The economy is not broken, but what can go wrong? This is not a Pollyanna video. There are real threats to talk about, but usually they’re not the threats that people are thinking of. In the last video we discussed the extraordinary performance of the United States economy relative to the rest of the world. But there are things that can go wrong, and particularly, there are five things that cause economists and policy wonks the most concern.
Number one, immigration. It is without a doubt the key to American exceptionalism. If you look at the S&P 500, the founders of those companies that make up the S&P 500, 45% were either immigrants or the children of immigrants. Economic migrants come to the United States with an ability to take risks, a sense of adventure, and a willingness to leave everything behind, that is different from everyone else. And those migrants may even be coming from New York to Texas, or California to Texas, not just another country.
Number two, marginalization, political and economic. The United States life expectancy is actually falling. There is a huge segment of the country that is being left behind, the other reason so much populistic extremism exists. Somehow, despite extraordinary success economically, a whole sector of this society has not enjoyed any of the fruits of that success. Here locally in Montgomery County, we have the highest suicide rate in the area. One of the fastest growing and economically richest counties in the nation.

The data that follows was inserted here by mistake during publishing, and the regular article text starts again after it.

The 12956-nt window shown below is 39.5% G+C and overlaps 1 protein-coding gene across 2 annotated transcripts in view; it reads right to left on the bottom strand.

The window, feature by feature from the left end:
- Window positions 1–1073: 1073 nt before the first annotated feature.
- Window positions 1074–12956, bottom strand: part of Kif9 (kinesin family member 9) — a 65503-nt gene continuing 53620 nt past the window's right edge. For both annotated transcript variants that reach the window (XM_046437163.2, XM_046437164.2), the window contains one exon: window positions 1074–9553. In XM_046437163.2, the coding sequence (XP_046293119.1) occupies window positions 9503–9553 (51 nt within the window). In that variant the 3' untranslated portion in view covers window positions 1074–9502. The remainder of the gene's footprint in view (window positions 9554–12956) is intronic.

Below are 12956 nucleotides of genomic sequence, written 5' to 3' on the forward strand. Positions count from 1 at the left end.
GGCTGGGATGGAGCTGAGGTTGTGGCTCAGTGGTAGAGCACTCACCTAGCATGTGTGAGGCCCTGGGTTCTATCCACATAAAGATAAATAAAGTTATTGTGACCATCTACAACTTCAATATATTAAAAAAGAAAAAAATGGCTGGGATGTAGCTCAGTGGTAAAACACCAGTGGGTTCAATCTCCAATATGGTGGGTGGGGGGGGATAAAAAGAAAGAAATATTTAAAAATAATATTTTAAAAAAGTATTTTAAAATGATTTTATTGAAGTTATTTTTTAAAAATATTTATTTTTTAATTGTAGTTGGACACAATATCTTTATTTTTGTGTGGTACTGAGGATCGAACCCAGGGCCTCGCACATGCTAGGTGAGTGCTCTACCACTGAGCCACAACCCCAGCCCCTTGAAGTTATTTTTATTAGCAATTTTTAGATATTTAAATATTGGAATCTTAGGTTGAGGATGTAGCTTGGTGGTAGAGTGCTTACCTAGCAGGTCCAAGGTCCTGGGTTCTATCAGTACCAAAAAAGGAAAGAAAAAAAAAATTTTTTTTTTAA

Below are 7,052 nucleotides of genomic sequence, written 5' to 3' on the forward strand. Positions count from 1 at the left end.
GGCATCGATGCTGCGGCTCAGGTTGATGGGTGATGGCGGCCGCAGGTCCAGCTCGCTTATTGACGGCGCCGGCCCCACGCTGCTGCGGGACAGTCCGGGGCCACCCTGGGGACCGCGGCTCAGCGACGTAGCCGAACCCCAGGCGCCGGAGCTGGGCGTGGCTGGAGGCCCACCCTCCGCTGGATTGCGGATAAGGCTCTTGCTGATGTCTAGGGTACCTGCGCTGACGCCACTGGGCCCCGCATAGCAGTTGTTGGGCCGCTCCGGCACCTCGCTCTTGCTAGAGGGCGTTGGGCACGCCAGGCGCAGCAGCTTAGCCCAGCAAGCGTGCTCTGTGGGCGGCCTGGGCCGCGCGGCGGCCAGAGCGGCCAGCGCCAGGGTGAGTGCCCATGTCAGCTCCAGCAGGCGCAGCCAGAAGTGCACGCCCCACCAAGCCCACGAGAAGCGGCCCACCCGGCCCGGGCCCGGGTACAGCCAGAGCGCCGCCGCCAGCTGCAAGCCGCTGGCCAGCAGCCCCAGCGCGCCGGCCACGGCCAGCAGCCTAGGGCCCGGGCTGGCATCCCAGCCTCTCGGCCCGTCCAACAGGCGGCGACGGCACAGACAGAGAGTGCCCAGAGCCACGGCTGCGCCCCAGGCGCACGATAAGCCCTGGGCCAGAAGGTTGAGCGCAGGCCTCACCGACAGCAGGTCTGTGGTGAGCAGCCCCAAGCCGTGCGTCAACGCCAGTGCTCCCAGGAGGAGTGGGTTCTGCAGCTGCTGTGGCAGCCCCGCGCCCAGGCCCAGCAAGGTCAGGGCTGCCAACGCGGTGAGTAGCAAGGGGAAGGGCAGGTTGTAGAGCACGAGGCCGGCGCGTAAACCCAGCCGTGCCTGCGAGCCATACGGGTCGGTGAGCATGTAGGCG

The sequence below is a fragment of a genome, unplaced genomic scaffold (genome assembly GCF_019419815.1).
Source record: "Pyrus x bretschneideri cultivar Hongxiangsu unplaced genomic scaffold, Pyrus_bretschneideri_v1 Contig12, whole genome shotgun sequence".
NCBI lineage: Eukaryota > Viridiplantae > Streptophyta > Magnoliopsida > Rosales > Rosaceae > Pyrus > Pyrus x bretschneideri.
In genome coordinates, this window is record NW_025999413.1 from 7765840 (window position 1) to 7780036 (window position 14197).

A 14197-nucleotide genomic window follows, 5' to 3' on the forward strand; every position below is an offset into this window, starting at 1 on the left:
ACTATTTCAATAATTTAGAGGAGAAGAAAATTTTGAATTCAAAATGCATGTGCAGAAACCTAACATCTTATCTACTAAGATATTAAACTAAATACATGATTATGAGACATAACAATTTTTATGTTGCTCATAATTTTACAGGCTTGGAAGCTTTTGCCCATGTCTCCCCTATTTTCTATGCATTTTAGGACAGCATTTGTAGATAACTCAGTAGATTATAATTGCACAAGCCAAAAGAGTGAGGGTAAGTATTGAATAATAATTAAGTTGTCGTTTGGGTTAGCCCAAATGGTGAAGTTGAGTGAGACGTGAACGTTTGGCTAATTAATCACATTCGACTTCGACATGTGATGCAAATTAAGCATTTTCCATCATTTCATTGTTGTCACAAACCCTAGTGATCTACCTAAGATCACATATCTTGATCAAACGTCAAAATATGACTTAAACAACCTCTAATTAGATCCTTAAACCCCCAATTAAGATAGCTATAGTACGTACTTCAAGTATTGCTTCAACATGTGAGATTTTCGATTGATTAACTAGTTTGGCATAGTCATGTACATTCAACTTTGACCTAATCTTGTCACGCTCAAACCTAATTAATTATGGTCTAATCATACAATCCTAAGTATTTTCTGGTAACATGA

Now, our suicide rate is double that of 2010. There’s a huge case to be made that this doubling, which is actually throughout the Western world, is very highly correlated to the use of social media. We are seeing a lack of belief in institutions and each other. That marginalization could lead to walls going up between different parts of society, and then you have the failure and collapse of democracy. Unfortunately democracy, or fortunately, democracy means the rule of law. Contracts, economic wealth, depend on a reliable rule of law.
Number three, central bank independence. Throughout history, presidents have loved to criticize central bankers when they raise interest rates before an election, and it’s for obvious reasons. They often drive the economy into recession. When the economy goes into recession, whoever’s in office loses. It’s simple math. Turkey today is the poster child of what not to do. Their president has lowered interest rates every single time the economy doesn’t look good. Their inflation is off the charts. He fires every single central banker that suggests raising interest rates as a way to control inflation.
The last president complained about the Fed to the extent people were worried that the Fed might lose its independence. And why? Because inflation was climbing they were going to raise interest rates. Nixon did this. When Nixon pushed on the Fed, they held those interest rates down. Inflation got so badly out of control it took a long time, decades, and Paul Volcker’s severe recession of 1979, 1980 to get it under control. So it’s super important that we don’t let the politicians dictate to the central bank.